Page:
Driving while drunk isn’t just frowned upon in California, it’s illegal. While you’re allowed to go out and have a good time, if that good time involves drinking alcohol, you need to pay careful attention to how much you consume. As soon as your blood alcohol level reaches 0.08%, you’re no longer legally allowed to drive.
What Happens if You Get Caught Drunk Driving in California?
Don’t assume that just because you’ve never had a drunk driving offense you have nothing to worry about the first time you’re charged with drunk driving in California. Even though it’s your first offense, it’s still going to have a massive impact on your immediate future.
First the fines. California law is written in such a way that in addition to being required to pay anywhere from $390-$1,000 in fines, you can also pay something that’s called penalty assessments.
Once you’re convicted of first-time drunk driving the judge has the option of sentencing you to jail time. This is in addition to the fines. While there’s no mandatory jail time for a first-time drunk driving conviction, the judge could decide that you need to spend 48 hours to 6 months in jail.
Plan on losing your driving privileges. As soon as you’ve been officially convicted of your first DUI, your license will be suspended for six months. If you refused to submit to a bloc alcohol concentration test, an administrative license suspension could also be enforced which would mean losing your license for a full year.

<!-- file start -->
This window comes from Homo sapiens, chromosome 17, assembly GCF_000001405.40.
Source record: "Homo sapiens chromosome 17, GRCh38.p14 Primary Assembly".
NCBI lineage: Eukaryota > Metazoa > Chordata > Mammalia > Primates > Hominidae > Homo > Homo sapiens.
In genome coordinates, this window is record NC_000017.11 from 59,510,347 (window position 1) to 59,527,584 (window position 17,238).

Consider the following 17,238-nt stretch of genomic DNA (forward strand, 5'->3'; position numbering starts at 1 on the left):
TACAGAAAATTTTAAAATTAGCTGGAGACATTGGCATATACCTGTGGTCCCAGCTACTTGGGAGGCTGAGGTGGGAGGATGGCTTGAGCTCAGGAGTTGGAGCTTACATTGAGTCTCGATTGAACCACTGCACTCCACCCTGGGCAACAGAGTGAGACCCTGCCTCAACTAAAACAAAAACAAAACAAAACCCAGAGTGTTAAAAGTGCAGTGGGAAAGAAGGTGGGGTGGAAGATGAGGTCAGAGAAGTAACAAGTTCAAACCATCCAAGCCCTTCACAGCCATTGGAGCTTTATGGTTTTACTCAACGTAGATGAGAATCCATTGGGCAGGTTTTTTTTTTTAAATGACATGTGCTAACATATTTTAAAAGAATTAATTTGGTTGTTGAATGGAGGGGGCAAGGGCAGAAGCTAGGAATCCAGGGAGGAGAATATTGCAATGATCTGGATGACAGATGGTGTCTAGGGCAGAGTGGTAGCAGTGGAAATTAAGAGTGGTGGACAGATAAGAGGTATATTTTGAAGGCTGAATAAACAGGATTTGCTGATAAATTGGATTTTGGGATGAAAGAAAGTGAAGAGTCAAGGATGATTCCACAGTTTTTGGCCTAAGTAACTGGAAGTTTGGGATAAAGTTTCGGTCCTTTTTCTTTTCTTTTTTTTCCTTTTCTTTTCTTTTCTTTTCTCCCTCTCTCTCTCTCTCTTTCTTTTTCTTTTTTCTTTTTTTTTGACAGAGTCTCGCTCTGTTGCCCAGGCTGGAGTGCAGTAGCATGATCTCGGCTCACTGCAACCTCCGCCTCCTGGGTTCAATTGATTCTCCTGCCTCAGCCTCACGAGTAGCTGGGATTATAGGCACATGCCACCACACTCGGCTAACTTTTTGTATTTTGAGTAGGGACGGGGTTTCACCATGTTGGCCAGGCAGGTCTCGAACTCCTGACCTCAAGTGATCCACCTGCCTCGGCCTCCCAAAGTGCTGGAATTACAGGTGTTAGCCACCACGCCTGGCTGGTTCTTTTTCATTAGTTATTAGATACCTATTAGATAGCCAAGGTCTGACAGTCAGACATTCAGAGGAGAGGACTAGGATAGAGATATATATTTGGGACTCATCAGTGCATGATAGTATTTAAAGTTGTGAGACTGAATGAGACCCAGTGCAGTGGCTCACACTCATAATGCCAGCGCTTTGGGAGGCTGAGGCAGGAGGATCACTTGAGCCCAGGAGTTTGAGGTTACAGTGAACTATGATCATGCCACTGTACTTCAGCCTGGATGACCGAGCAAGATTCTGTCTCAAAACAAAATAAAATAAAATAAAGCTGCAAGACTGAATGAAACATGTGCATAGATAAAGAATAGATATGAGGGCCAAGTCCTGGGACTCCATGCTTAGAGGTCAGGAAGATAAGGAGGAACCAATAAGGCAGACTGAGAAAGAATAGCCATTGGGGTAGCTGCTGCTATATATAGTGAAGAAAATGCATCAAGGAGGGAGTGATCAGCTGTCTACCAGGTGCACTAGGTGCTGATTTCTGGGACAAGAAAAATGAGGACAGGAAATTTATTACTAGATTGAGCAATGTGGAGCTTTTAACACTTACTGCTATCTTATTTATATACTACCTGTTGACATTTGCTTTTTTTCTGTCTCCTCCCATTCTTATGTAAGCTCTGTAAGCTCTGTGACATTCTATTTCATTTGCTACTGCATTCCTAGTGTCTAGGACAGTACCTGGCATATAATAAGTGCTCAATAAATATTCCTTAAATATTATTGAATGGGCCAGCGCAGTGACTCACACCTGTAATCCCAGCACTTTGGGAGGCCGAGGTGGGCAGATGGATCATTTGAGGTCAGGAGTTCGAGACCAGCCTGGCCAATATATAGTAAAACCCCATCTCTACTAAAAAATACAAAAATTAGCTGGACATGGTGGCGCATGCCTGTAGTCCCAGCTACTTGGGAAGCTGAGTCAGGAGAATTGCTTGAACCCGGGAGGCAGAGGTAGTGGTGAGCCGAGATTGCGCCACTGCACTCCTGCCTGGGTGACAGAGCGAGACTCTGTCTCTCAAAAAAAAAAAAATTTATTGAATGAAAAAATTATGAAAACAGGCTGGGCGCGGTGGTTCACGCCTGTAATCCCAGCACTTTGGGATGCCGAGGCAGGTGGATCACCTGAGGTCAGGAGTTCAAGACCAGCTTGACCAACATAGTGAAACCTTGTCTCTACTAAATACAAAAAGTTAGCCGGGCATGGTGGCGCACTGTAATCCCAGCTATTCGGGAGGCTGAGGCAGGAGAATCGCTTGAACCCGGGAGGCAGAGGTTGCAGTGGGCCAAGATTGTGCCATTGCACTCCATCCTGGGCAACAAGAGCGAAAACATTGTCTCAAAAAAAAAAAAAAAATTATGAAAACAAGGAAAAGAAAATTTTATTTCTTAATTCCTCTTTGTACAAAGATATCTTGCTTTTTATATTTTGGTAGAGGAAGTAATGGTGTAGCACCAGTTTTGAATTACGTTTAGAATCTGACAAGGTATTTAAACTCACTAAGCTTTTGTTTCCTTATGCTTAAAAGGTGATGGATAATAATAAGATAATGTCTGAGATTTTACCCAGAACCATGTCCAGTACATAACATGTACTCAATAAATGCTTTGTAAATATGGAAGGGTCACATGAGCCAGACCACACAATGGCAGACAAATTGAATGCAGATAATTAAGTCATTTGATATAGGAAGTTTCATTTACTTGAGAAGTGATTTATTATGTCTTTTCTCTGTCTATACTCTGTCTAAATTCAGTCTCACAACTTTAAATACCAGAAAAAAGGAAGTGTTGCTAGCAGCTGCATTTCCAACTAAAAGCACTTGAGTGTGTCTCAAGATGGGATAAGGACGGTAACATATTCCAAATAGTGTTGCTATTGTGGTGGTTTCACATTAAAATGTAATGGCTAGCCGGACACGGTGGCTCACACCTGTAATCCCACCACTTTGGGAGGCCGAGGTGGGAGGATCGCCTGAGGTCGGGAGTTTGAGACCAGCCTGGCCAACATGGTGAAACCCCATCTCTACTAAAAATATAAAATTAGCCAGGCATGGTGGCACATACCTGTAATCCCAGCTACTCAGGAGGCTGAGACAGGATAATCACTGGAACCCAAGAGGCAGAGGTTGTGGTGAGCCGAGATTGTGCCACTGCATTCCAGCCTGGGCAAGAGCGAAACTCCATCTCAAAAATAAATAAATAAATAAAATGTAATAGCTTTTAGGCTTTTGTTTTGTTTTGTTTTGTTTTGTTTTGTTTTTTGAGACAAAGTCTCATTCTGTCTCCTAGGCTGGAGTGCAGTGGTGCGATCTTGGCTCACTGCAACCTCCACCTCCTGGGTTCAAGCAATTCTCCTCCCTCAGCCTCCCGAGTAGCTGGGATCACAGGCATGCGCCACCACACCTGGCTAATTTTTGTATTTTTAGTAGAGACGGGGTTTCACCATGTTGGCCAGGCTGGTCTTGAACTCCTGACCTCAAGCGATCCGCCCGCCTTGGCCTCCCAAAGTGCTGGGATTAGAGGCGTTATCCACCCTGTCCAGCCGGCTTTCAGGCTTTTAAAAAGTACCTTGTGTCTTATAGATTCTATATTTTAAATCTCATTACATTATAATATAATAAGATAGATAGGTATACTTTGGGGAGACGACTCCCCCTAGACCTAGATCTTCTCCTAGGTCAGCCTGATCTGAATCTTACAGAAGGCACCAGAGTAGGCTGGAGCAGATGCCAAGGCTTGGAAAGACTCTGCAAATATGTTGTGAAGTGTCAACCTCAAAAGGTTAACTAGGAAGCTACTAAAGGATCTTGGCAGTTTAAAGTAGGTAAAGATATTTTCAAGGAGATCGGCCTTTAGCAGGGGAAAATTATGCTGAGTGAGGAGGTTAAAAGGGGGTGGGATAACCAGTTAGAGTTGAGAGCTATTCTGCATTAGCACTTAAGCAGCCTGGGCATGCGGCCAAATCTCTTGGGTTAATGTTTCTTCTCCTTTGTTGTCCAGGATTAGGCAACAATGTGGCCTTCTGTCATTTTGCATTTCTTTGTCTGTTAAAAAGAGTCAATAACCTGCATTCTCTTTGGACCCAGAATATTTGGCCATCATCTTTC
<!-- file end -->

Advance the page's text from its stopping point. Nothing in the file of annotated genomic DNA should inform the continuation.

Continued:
What Happens if Someone is Injured Because you Were Driving Drunk in California
There’s no way of getting around the fact that if you injure someone while you’re driving drunk, you’ll face far more serious consequences for your actions than if you’re simply pulled over. How severe those additional consequences depends on several different factors including:
- If you have a previous history of DUI
- How severely injured the victim is
- Additional circumstances surrounding the incident
In California, DUIs that involve injuries are treated as wobblers, meaning they can be handled as either a misdemeanor or a felony. If the circumstances surrounding the incident indicate that your case is a felony, you could be sentenced to up to four years in prison and be required to pay a maximum fine of $5,000.
In addition to facing criminal charges, you’ll also likely be named the defendant in a civil case. During the civil case, your victim will seek financial compensation for both their medical expenses and their emotional/physical pain and suffering.
Considering the negative impact a DUI has on your life, it’s in your best interest to always have a designated driver whenever you go out and drink.
- On April 12, 2022